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From BR Bullpen
The very first intentional walk occurred in 1896, when star pitcher Jouett Meekin was ordered by team captain Kid Gleason of the New York Giants to give the first-ever intentional walk to Jimmy Ryan, in order to pitch to George Decker, who struck out to end the game. Meekin, who was on his way to winning 26 games that year, was said to be "amazed" at the thought. Oddly enough, Decker ended the season with a higher slugging percentage than star Ryan.
A walk is only considered intentional if the catcher gives a clear sign that he is calling for an unhittable ball. Normally he does this by standing up instead of crouching and reaching one hand outside. The pitcher then throws the ball toward the catcher's hand, and the catcher steps over to catch the ball. The catcher must be careful not to step over to catch the pitch until after the pitcher has thrown; doing so prematurely will result in a balk.
The pitcher must actually go through the motions of throwing four pitches outside of the strike zone; he may not simply indicate that he is conceeding to the batter. This distinction is not normally important, but on rare occasions the pitcher will accidentally throw a hittable pitch that the batter swings at or a wild pitch.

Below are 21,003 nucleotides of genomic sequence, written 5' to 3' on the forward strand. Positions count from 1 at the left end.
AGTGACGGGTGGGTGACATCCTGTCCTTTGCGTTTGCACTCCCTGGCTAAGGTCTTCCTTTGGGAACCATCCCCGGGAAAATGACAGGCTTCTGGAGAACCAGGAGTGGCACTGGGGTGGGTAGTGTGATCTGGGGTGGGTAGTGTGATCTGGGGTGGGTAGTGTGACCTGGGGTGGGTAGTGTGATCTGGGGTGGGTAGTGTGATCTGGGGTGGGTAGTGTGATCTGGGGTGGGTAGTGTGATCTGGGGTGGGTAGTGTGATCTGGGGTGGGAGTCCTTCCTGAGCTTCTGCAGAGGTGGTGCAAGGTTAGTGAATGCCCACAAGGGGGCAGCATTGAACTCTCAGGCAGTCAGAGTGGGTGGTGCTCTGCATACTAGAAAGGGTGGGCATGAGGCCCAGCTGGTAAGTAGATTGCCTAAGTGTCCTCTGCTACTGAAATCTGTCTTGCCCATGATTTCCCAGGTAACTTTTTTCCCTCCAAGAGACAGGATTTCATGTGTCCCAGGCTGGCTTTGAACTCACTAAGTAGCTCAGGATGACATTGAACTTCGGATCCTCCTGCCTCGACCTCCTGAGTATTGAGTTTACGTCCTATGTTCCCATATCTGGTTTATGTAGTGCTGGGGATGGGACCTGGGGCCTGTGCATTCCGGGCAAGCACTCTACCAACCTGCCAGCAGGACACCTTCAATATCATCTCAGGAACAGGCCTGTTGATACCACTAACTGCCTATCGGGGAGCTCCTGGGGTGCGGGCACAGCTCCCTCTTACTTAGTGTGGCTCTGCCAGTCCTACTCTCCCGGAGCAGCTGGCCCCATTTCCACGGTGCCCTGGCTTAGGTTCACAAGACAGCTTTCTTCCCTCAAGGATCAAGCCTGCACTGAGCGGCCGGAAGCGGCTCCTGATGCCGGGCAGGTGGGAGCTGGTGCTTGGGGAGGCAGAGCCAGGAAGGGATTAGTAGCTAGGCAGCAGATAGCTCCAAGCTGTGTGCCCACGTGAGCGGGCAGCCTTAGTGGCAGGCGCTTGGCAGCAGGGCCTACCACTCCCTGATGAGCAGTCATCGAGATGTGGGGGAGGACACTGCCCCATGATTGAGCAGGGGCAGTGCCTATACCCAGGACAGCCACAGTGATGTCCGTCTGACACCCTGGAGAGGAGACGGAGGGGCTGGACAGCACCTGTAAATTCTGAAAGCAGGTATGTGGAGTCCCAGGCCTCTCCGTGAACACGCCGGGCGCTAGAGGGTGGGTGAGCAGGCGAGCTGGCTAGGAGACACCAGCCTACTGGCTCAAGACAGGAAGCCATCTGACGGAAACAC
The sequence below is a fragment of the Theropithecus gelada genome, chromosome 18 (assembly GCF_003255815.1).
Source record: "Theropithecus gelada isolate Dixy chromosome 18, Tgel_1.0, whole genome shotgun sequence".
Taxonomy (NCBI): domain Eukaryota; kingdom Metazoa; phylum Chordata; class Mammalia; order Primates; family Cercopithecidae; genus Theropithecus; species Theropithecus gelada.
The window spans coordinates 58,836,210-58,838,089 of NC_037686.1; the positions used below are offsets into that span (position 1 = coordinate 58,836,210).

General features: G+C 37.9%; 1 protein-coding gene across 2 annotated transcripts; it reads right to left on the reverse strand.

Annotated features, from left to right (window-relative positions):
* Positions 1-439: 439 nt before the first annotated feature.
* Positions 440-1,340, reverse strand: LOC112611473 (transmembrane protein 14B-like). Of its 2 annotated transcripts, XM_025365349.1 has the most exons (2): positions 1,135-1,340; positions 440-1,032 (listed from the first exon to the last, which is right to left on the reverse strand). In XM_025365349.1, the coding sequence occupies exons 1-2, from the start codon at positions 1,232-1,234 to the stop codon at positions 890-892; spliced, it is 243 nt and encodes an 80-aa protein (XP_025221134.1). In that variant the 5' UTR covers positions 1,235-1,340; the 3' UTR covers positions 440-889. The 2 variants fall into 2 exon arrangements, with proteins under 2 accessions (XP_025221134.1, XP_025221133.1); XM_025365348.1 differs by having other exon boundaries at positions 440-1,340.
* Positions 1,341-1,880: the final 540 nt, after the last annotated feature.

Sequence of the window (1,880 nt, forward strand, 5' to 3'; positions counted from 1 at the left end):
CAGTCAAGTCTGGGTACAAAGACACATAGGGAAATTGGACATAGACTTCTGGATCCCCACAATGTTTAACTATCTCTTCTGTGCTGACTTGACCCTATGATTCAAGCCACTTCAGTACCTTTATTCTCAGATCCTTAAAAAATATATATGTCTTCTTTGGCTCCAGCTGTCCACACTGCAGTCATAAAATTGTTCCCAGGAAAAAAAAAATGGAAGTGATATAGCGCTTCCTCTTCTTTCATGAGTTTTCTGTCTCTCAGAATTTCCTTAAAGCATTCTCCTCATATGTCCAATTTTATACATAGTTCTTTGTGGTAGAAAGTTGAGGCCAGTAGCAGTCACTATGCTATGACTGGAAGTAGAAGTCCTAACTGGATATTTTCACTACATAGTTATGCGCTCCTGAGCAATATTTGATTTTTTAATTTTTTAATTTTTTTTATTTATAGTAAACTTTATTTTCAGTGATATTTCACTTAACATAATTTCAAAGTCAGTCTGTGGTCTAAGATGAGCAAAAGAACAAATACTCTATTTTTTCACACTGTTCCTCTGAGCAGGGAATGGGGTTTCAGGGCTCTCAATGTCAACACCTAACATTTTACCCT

Intentional walks are normally issued for two reasons: to bypass a good hitter for a weaker one and/or to set up a double play. The usefullness of intentional walks for either reason is a matter of considerable argument, and different managers have taken very different attitudes toward the intentional walk. Walter Alston even changed his attitude in mid-career, moving from issuing 101 (the 8th most ever) in 1967 to just 9 (the fewest ever) in 1974.
It should be noted that statistics concerning intentional walks have only been kept separately since 1955.
|All Time Leaders|
|Game||Andre Dawson||5||16-inning game, May 22, 1990|
|Game||Barry Bonds||4||9-inning game, May 1, 2004|
 Further Reading
- Bill Deane: "Surprise Swings at Intentional Balls", in The Baseball Research Journal, SABR, Volume 40, Number 1 (Spring 2011), pp. 108-109.